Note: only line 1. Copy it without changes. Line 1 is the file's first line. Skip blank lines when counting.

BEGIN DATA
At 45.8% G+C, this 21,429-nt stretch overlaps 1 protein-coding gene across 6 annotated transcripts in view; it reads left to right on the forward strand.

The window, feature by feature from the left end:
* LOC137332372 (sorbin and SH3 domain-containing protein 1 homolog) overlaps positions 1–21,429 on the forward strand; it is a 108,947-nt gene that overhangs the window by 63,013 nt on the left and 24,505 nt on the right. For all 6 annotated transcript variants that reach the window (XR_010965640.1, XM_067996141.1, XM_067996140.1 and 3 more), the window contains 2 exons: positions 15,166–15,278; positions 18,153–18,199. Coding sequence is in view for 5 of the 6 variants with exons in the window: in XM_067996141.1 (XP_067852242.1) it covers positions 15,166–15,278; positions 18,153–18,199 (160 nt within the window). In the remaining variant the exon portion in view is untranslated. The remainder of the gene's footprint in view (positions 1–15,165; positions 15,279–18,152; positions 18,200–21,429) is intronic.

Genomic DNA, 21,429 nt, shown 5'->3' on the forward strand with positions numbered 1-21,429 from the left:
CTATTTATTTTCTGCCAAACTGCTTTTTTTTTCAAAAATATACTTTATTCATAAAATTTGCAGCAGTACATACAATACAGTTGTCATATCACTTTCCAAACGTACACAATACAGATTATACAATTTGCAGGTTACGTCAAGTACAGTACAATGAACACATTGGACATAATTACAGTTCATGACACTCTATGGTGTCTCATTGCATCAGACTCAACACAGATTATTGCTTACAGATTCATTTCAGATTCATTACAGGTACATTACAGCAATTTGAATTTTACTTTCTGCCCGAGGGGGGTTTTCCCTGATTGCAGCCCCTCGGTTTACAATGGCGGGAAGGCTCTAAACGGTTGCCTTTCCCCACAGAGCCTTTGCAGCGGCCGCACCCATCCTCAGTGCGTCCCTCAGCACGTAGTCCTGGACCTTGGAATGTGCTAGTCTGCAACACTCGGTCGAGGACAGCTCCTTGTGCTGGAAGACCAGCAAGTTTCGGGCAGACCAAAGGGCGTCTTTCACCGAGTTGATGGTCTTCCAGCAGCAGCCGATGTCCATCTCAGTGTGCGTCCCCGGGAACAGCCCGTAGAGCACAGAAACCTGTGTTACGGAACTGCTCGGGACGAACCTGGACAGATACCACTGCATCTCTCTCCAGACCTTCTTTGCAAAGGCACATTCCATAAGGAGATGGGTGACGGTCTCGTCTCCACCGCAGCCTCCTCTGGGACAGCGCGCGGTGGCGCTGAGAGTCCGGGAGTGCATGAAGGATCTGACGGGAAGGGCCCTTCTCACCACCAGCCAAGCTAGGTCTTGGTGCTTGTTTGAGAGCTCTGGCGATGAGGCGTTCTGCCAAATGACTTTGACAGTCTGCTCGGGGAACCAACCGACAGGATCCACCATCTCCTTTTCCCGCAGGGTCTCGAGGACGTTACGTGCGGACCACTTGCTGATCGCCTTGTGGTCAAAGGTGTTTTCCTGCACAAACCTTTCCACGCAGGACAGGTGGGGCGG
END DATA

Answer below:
At 45.8% G+C, this 21,429-nt stretch overlaps 1 protein-coding gene across 6 annotated transcripts in view; it reads left to right on the forward strand.